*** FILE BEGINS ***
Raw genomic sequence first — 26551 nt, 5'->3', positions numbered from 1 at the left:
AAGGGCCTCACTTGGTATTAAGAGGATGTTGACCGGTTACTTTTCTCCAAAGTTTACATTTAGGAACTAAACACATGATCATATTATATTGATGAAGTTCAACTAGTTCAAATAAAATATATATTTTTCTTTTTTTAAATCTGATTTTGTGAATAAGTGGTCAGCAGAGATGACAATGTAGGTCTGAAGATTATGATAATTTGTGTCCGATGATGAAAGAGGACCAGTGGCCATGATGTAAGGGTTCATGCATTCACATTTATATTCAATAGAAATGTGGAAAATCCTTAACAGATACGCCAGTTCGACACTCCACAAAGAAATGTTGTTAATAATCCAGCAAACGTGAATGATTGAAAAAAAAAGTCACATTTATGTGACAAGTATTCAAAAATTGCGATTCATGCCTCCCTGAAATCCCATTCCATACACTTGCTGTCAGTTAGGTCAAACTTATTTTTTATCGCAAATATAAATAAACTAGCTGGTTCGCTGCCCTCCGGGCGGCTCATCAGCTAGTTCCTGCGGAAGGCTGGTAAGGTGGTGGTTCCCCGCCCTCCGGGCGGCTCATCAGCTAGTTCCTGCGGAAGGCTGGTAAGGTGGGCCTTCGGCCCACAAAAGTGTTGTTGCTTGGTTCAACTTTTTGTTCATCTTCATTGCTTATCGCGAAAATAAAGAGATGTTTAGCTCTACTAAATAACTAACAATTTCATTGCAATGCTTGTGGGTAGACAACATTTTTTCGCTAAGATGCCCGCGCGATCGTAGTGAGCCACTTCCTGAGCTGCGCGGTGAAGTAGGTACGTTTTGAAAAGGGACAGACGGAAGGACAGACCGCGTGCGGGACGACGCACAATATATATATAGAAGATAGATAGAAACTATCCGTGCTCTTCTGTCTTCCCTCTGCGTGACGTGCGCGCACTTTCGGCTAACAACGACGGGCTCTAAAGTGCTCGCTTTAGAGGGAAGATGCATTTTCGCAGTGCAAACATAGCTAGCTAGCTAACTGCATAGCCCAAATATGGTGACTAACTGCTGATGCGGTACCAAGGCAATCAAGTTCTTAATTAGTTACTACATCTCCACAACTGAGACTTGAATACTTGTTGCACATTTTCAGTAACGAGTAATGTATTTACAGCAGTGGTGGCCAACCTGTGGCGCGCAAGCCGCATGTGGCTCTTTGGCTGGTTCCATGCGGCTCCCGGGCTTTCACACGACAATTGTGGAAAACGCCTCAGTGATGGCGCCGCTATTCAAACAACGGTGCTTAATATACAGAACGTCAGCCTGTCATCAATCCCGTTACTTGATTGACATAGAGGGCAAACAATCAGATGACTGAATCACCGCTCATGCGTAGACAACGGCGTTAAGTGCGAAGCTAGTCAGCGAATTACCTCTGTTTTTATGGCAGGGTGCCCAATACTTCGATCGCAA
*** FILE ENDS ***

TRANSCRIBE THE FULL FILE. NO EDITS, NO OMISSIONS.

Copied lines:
Raw genomic sequence first — 26551 nt, 5'->3', positions numbered from 1 at the left:
AAGGGCCTCACTTGGTATTAAGAGGATGTTGACCGGTTACTTTTCTCCAAAGTTTACATTTAGGAACTAAACACATGATCATATTATATTGATGAAGTTCAACTAGTTCAAATAAAATATATATTTTTCTTTTTTTAAATCTGATTTTGTGAATAAGTGGTCAGCAGAGATGACAATGTAGGTCTGAAGATTATGATAATTTGTGTCCGATGATGAAAGAGGACCAGTGGCCATGATGTAAGGGTTCATGCATTCACATTTATATTCAATAGAAATGTGGAAAATCCTTAACAGATACGCCAGTTCGACACTCCACAAAGAAATGTTGTTAATAATCCAGCAAACGTGAATGATTGAAAAAAAAAGTCACATTTATGTGACAAGTATTCAAAAATTGCGATTCATGCCTCCCTGAAATCCCATTCCATACACTTGCTGTCAGTTAGGTCAAACTTATTTTTTATCGCAAATATAAATAAACTAGCTGGTTCGCTGCCCTCCGGGCGGCTCATCAGCTAGTTCCTGCGGAAGGCTGGTAAGGTGGTGGTTCCCCGCCCTCCGGGCGGCTCATCAGCTAGTTCCTGCGGAAGGCTGGTAAGGTGGGCCTTCGGCCCACAAAAGTGTTGTTGCTTGGTTCAACTTTTTGTTCATCTTCATTGCTTATCGCGAAAATAAAGAGATGTTTAGCTCTACTAAATAACTAACAATTTCATTGCAATGCTTGTGGGTAGACAACATTTTTTCGCTAAGATGCCCGCGCGATCGTAGTGAGCCACTTCCTGAGCTGCGCGGTGAAGTAGGTACGTTTTGAAAAGGGACAGACGGAAGGACAGACCGCGTGCGGGACGACGCACAATATATATATAGAAGATAGATAGAAACTATCCGTGCTCTTCTGTCTTCCCTCTGCGTGACGTGCGCGCACTTTCGGCTAACAACGACGGGCTCTAAAGTGCTCGCTTTAGAGGGAAGATGCATTTTCGCAGTGCAAACATAGCTAGCTAGCTAACTGCATAGCCCAAATATGGTGACTAACTGCTGATGCGGTACCAAGGCAATCAAGTTCTTAATTAGTTACTACATCTCCACAACTGAGACTTGAATACTTGTTGCACATTTTCAGTAACGAGTAATGTATTTACAGCAGTGGTGGCCAACCTGTGGCGCGCAAGCCGCATGTGGCTCTTTGGCTGGTTCCATGCGGCTCCCGGGCTTTCACACGACAATTGTGGAAAACGCCTCAGTGATGGCGCCGCTATTCAAACAACGGTGCTTAATATACAGAACGTCAGCCTGTCATCAATCCCGTTACTTGATTGACATAGAGGGCAAACAATCAGATGACTGAATCACCGCTCATGCGTAGACAACGGCGTTAAGTGCGAAGCTAGTCAGCGAATTACCTCTGTTTTTATGGCAGGGTGCCCAATACTTCGATCGCAA